We spent today visiting the only place Josiah has known as “home.”
Though he was born in Puyang County, at two months of age Josiah was transferred from the Puyang Children’s Welfare Institute to the LuoHe Lily Orphan Care Center (LOCC). He lived there up until last week.
One year. Fed, changed, held, and (we think and hope) . . . loved.
Today we had a chance to visit this first home. We arrived around noon, peeked in on the kids during nap time, and then had lunch with the head caretaker of the LOCC and the main orphanage director. And then, an afternoon with Josiah’s old friends.
It was a good visit. Rose commented, “This is a nice orphanage.”
When I asked her why she thought so, she answered, “The ayis are nice here.”
I agree. They smiled a lot, held the children, delighted in them, and called them all by name. “Fu zi! Fu zi!” they would call, as we entered each room. When I mentioned tidbits of his personality they had written about in updates sent to us, we laughed together and they told us more.
“He doesn’t like to wear a bib, so he takes it off. But he doesn’t like the other children to wear their bibs either, so he’ll crawl over and try to take theirs off, too!”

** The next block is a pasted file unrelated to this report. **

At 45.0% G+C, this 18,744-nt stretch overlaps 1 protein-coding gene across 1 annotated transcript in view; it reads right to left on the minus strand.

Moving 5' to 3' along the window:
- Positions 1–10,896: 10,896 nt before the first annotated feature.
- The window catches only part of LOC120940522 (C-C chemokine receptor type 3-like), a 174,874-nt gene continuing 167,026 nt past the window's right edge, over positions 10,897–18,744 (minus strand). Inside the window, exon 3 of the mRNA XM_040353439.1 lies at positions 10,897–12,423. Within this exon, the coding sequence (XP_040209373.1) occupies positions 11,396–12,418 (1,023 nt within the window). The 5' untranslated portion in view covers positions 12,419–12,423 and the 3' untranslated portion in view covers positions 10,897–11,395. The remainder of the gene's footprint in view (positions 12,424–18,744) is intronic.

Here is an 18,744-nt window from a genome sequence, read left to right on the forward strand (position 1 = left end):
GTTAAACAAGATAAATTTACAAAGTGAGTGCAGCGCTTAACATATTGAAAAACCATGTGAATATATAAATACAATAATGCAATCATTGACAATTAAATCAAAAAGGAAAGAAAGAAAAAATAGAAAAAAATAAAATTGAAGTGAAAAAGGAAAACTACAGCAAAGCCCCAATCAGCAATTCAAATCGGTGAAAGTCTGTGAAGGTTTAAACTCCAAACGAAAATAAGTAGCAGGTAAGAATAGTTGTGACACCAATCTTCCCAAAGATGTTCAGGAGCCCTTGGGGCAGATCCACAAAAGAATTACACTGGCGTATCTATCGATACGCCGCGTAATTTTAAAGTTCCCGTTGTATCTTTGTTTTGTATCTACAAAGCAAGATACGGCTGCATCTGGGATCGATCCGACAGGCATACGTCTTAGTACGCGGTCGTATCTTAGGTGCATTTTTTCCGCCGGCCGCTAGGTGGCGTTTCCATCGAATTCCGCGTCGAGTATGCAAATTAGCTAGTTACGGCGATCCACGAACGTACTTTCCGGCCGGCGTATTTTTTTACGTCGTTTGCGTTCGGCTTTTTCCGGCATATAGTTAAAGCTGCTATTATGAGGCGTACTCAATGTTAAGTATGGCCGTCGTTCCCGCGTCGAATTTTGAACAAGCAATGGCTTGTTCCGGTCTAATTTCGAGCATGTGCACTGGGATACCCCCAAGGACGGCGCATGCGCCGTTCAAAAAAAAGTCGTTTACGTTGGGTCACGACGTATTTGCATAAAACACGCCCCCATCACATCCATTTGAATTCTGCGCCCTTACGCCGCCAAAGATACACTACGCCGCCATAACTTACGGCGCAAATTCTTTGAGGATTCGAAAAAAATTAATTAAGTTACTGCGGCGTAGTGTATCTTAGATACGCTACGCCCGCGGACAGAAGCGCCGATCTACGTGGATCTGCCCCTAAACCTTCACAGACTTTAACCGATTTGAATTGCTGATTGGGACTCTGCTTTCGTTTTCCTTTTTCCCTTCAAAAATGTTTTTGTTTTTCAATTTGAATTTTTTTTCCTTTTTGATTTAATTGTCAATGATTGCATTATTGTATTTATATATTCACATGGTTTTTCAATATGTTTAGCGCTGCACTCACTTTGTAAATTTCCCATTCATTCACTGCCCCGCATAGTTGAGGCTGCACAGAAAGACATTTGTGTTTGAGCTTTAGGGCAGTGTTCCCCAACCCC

“He’s smart. He knows that if he shares his cookies with the ayi, she’ll think he’s cute and want to give him more!”
“He always wants to be held, if we try to pick up another child, he’ll fuss and get mad”
One caretaker pointed this out to us – Josiah’s crib from age 6 -12 months.
I shed tears as we left. And now again, as I process it all. Mourning that year of not knowing our little guy. Grieving that there are so many children still there. Grieved that most orphans are in places not half as nice as this. So many harsh realities. So many.
Thanks to the generous donations of friends in our community, we were able to donate shoes for all the kids, and also gave lotions and lip balms for all of the caretakers. Thank you, friends – I could sense that the donations were much appreciated. I’m so thankful we were able to visit, and thankful I could sincerely say to these caretakers as we left, “Thank you for the love you have shown Fuzi. Thank you for the love you show these children.”